As a business leader, mastering the art of persuasion is a valuable skill. Whether in the boardroom, a sales presentation, or a company-wide staff meeting, winning over an audience is a feeling of accomplishment.
Answer the Question, “Why?”
Public speaking workshops and seminars have long held that the key to getting people interested in your topic and what you’re about to say was the grabber — a short, attention-getting opening sentence to kick everything off.
Wyeth argues using jokes and on-stage showmanship might work, but the best speakers are more concerned about providing the answers to “why” — why is it important to discuss this right now?
“Providing answers to the ‘Why’ question is the better, more credible, and meaningful way to open your talk.”
Find the Passion
If you are genuinely passionate about a topic, your audience will know. Wyeth notes that while passion is contagious, it can’t be forced. “When an audience is genuinely held in its grip, the listeners know. They can feel it.”
Think about the most last presentation that you heard. Did the speaker rattle off a list of topics, moving through them one after another, or did they present conversationally, using anecdotes, and weaving a narrative from beginning to end?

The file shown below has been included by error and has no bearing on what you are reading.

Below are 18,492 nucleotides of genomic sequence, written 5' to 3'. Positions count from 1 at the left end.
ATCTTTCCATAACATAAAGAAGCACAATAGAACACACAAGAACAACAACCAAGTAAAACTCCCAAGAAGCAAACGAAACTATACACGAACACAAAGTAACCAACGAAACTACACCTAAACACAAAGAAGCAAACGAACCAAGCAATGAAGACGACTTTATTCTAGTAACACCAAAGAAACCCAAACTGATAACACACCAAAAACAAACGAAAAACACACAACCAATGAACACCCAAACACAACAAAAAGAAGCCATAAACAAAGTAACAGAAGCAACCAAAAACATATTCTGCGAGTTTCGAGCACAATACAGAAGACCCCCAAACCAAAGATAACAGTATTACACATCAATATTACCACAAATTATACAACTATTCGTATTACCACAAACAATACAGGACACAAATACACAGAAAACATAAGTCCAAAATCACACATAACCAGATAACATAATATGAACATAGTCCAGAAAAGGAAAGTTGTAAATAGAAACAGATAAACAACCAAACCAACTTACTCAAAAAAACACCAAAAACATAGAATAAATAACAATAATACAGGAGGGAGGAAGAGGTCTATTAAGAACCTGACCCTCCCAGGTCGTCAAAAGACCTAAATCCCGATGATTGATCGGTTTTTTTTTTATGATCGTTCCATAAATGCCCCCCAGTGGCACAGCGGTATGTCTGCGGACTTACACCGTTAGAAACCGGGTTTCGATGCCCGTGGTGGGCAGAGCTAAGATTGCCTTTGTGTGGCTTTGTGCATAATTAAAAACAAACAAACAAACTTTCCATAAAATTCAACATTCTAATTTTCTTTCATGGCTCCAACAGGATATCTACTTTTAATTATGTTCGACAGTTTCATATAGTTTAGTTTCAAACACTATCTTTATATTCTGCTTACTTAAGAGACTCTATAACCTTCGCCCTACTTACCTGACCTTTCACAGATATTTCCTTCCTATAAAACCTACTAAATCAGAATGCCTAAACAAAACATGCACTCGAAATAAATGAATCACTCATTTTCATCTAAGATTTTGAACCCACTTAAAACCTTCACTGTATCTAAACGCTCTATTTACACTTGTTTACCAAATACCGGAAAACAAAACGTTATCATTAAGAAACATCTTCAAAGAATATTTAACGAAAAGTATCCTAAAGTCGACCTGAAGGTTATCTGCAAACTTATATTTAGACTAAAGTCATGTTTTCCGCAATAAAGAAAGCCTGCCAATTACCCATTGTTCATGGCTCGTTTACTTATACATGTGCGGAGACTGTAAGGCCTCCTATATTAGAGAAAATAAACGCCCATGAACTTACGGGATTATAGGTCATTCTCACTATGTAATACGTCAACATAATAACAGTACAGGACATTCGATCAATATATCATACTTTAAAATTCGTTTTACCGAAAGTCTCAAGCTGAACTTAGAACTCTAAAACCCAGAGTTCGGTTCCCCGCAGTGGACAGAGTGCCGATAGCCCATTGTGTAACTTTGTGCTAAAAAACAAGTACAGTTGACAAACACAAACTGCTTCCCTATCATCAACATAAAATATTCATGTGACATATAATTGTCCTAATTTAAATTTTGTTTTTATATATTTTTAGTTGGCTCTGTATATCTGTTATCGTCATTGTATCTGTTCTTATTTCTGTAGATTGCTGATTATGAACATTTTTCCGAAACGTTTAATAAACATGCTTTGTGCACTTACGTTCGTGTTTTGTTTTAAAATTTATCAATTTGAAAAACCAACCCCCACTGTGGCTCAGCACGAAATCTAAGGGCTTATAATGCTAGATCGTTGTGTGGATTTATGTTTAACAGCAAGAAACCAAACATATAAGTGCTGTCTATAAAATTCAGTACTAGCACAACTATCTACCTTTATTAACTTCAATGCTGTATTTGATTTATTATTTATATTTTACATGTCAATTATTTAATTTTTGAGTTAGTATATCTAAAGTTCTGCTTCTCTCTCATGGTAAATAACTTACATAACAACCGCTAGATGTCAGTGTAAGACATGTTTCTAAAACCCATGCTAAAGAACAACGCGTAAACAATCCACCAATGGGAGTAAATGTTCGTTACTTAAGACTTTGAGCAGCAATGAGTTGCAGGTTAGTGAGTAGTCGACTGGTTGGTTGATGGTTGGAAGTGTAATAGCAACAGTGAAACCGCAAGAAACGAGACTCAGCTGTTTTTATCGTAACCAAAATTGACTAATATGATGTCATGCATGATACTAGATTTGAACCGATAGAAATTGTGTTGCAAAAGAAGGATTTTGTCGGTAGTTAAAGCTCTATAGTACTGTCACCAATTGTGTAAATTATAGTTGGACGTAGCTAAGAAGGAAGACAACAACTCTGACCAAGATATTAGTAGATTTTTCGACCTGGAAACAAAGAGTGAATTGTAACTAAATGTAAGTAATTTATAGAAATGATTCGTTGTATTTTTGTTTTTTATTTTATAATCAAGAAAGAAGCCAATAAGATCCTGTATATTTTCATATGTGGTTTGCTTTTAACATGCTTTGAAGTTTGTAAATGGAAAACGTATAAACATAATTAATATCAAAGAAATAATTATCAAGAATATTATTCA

Conversational speaking is important for persuasion, says Wyeth, because “there is an intuitive, cause and effect association from one scene to the next.”
How do persuasive people do this?
“Make connections between main ideas. Showcase them as stepping stones of logic or association, thoughtfully leading your listeners from one idea to the next.”
Find a Sense of Truth
“Most people think that acting is about pretending, being someone else, and being a good faker. Actually, it’s about finding and demonstrating a sense of truth in what you’re saying.”
The same is true of public speaking, says Wyeth. People are judged and evaluated on how convincingly they can present an argument and articulate its importance to an audience.
A sales presentation outlining the benefits of your product or services to a prospect or existing client isn’t much different from a keynote address at a conference or seminar.
“Your job is to get the audience to believe in you and your message: You want them to suspend their disbelief, to drop their skepticism, move out of their inertia, and comply with your request.”
Tie in your personal experiences and perspectives as you work through the presentation material. Bring it to life, make it personable, and you will capture the hearts and minds of your audience.
What presentation tips would you offer?